College can be a life-changing experience for a young person, especially when they have a program that fits their passion.
Andre Young, also known as the hip-hop master producer Dr. Dre, has pledged $35 million of his own money in a $70 million collaboration with producer and co-founder of Interscope records Jimmy Iovine to begin a program in his and Jimmy Iovine’s name at the University of Southern California. The Jimmy Iovine and Andre Young Academy for Arts, Technology and the Business of Innovation will launch in the Fall of 2014 with 25 students, according to the Los Angeles Times.
But, Dr. Dre’s contribution to the school has come under scrutiny because he has not pledged his money to a black school or historically black college and/or university where that kind of money would completely revive some institutions and make a complete transformation of others. USC is around the corner and down the street from his humble beginnings in Compton, California, where he successfully launched himself into the Hip-Hop stratosphere through the rap group NWA.
Dre told the New York Times:
“I feel like this is the biggest, most exciting and probably the most important thing that I’ve done in my career.”
The program is a dream come true for anyone wanting to pursue a career in ANY area of production. “The four-year undergraduate program aims to foster entrepreneurship and bridge entertainment, engineering, computer science, fine arts, graphic design, business and leadership training.”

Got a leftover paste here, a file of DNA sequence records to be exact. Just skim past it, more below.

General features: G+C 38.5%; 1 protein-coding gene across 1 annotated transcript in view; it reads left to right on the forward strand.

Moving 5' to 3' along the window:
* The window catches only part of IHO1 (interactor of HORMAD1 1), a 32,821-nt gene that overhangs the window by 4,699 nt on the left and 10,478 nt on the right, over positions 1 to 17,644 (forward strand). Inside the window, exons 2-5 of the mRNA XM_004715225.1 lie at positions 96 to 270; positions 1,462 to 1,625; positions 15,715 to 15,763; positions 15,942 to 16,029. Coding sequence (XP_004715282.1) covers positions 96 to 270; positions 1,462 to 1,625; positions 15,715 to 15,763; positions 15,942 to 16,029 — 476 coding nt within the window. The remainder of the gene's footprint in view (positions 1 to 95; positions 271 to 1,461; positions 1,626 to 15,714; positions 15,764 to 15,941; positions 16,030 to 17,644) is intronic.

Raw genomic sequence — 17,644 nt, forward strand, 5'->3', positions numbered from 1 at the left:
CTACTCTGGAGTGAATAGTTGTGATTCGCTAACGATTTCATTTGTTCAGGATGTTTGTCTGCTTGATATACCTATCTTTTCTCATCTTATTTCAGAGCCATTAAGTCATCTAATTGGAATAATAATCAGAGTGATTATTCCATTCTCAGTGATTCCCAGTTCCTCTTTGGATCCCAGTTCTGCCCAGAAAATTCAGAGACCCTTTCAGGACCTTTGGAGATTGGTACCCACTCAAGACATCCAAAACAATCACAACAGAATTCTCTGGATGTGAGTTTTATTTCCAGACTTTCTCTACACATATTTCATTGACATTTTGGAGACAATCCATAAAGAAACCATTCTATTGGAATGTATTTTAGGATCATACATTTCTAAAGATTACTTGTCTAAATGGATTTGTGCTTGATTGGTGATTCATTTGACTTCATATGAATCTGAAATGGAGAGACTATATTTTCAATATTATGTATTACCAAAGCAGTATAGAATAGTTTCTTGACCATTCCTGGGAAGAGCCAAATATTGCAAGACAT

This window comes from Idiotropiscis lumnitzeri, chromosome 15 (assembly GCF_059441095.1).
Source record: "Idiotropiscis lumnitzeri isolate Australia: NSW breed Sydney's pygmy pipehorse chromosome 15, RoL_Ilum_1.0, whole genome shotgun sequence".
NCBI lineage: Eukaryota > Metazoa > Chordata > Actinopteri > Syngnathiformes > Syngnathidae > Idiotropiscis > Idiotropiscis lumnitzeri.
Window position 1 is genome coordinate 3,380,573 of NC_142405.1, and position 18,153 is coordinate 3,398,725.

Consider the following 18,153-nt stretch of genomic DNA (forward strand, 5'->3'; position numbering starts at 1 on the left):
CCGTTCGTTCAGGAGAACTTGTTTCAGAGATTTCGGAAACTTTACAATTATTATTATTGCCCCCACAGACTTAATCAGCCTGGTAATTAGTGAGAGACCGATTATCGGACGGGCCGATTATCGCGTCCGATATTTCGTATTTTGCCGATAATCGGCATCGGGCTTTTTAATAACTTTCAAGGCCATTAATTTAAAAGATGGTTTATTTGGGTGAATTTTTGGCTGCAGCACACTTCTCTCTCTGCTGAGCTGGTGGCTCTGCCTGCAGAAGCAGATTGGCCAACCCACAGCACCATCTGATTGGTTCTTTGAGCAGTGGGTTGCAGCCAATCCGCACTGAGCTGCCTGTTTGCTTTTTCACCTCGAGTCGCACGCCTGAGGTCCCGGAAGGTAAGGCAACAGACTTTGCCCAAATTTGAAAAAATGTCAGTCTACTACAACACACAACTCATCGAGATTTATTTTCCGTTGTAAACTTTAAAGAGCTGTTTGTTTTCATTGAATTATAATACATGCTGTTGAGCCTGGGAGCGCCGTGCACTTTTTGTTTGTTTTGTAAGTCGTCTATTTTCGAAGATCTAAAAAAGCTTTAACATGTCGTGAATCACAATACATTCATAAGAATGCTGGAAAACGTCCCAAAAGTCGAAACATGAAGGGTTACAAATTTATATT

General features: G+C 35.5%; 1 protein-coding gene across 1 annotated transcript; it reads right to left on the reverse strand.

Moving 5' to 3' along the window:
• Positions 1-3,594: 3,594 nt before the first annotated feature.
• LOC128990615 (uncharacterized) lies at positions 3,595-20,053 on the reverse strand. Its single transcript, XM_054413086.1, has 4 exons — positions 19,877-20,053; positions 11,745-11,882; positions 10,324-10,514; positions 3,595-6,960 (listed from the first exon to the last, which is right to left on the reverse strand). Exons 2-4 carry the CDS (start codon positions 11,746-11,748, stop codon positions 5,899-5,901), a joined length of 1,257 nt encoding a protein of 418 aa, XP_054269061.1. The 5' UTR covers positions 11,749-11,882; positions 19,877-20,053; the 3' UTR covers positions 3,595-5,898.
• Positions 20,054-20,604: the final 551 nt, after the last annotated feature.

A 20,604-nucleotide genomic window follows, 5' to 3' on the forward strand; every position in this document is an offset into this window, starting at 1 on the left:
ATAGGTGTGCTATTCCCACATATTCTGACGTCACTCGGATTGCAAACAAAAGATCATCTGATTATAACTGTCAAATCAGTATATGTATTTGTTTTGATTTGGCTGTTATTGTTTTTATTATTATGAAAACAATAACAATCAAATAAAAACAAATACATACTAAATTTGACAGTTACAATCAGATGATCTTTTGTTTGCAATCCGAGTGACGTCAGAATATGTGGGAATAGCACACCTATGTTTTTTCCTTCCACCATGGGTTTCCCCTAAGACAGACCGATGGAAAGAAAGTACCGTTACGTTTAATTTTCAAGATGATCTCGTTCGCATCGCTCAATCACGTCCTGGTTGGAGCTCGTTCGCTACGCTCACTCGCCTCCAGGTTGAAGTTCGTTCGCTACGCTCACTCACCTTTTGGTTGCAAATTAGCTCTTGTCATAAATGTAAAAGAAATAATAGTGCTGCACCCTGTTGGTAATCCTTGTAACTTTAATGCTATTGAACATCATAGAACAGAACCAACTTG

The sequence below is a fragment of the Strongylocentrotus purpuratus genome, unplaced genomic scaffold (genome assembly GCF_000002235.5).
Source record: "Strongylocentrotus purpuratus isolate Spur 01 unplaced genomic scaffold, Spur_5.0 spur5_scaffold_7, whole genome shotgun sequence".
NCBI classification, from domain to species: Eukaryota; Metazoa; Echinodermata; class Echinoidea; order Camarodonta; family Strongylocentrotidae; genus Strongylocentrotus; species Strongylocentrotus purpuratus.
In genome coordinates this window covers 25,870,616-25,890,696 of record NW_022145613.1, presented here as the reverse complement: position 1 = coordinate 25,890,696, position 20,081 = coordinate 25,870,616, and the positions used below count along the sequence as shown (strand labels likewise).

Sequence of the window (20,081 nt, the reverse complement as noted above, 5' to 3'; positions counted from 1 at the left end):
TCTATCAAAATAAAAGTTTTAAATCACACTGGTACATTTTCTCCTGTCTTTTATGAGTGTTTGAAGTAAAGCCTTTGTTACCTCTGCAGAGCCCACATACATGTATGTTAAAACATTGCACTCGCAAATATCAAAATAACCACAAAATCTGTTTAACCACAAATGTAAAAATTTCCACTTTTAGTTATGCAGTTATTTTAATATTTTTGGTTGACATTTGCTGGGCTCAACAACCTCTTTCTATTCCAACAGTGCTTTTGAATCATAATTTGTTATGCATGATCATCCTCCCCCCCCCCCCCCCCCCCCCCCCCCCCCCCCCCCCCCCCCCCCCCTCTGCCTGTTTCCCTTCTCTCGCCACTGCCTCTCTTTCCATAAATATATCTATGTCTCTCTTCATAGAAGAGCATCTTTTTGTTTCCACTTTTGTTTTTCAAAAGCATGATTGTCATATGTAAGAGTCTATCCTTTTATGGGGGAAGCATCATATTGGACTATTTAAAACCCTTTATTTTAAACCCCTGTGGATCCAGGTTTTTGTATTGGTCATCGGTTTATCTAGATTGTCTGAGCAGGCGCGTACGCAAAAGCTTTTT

But now, something that he feels so passionate about is being tarnished by criticism of his donation to a school that as of Fall 2012, black students only made up five percent of its student body. Walter Kimbrough is one of the youngest college presidents in the country at Dillard University, and is often referred to as the “hip hop President.”
He stopped in his tracks when he saw that Dr. Dre was donating the largest contribution of any African American to any school in the country. Not even Bill and Camille Cosby have given such a significant amount of money to one school. So, why is it that Kimbrough finds it necessary to express his concern.
“USC is a great institution, no question. But it has a $3.5-billion endowment, the 21st largest in the nation and much more than every black college — combined. Less than 20% of USC’s student body qualifies for federal Pell Grants, given to students from low-income families, compared with two-thirds of those enrolled at black colleges. USC has also seen a steady decrease in black student enrollment, which is now below 5%.”
While those numbers all make sense, should we hold our feet to the fire on decisions like this one? Should we be obligated to connect with the HBCU’s whether we’re alumni of the schools or not? Jimmy Iovine’s daughter is an alum of USC, so there’s a connection for him and he was their keynote speaker for this year’s graduation. Kimbrough went on to say:
“I hope this groundbreaking gift inspires other celebrities and musical artists to make similar donations to higher education. And that they will consider doing it in a manner that will be truly transformative. This gift is gravy for USC; for a black college, it would transform not just individuals but whole institutions and communities.”
It is our hope that Dre will do his part to recruit black students for the program that is in an area near and dear to his heart. We would love to hear what he has to say about his personal reasoning behind his donation. But what’s ironic about Kimbrough’s statements is that he has never attended an HBCU himself. While his editorial gives great insight into his criticism of Dre’s choice, it’s ironic that he never chose to be educated at an HBCU. He received his bachelor’s, master’s and doctorate at University of Georgia, Miami University in Oxford, Ohio, and Georgia State University, respectively. Go figure.
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